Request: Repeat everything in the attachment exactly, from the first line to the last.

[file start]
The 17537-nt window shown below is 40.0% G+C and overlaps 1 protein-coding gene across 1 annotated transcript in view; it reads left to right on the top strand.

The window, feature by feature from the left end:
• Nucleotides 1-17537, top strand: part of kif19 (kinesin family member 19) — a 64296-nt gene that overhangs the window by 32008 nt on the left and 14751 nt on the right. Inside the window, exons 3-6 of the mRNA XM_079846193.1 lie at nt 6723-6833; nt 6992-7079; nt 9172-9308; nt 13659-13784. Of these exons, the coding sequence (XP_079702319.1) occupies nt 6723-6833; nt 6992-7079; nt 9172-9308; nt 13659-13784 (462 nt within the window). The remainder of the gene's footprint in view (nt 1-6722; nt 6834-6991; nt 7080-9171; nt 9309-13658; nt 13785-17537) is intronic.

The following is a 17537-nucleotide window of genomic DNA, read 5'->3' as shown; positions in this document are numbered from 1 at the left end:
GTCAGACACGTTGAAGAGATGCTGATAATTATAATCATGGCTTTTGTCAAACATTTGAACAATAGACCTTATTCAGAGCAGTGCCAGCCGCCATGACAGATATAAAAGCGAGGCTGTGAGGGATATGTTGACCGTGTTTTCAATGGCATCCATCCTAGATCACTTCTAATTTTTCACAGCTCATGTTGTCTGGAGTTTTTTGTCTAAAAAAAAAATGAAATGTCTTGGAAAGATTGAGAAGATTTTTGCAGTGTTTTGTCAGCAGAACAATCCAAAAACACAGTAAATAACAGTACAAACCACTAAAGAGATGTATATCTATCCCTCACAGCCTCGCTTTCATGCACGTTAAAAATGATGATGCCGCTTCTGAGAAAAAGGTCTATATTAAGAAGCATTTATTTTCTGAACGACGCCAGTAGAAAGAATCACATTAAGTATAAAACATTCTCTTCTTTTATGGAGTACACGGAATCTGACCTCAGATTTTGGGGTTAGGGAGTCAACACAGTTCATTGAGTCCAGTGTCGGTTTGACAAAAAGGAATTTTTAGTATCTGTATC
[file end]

The 17537-nt window shown below is 40.0% G+C and overlaps 1 protein-coding gene across 1 annotated transcript in view; it reads left to right on the top strand.

The window, feature by feature from the left end:
• Nucleotides 1-17537, top strand: part of kif19 (kinesin family member 19) — a 64296-nt gene that overhangs the window by 32008 nt on the left and 14751 nt on the right. Inside the window, exons 3-6 of the mRNA XM_079846193.1 lie at nt 6723-6833; nt 6992-7079; nt 9172-9308; nt 13659-13784. Of these exons, the coding sequence (XP_079702319.1) occupies nt 6723-6833; nt 6992-7079; nt 9172-9308; nt 13659-13784 (462 nt within the window). The remainder of the gene's footprint in view (nt 1-6722; nt 6834-6991; nt 7080-9171; nt 9309-13658; nt 13785-17537) is intronic.

The following is a 17537-nucleotide window of genomic DNA, read 5'->3' as shown; positions in this document are numbered from 1 at the left end:
GTCAGACACGTTGAAGAGATGCTGATAATTATAATCATGGCTTTTGTCAAACATTTGAACAATAGACCTTATTCAGAGCAGTGCCAGCCGCCATGACAGATATAAAAGCGAGGCTGTGAGGGATATGTTGACCGTGTTTTCAATGGCATCCATCCTAGATCACTTCTAATTTTTCACAGCTCATGTTGTCTGGAGTTTTTTGTCTAAAAAAAAAATGAAATGTCTTGGAAAGATTGAGAAGATTTTTGCAGTGTTTTGTCAGCAGAACAATCCAAAAACACAGTAAATAACAGTACAAACCACTAAAGAGATGTATATCTATCCCTCACAGCCTCGCTTTCATGCACGTTAAAAATGATGATGCCGCTTCTGAGAAAAAGGTCTATATTAAGAAGCATTTATTTTCTGAACGACGCCAGTAGAAAGAATCACATTAAGTATAAAACATTCTCTTCTTTTATGGAGTACACGGAATCTGACCTCAGATTTTGGGGTTAGGGAGTCAACACAGTTCATTGAGTCCAGTGTCGGTTTGACAAAAAGGAATTTTTAGTATCTGTATC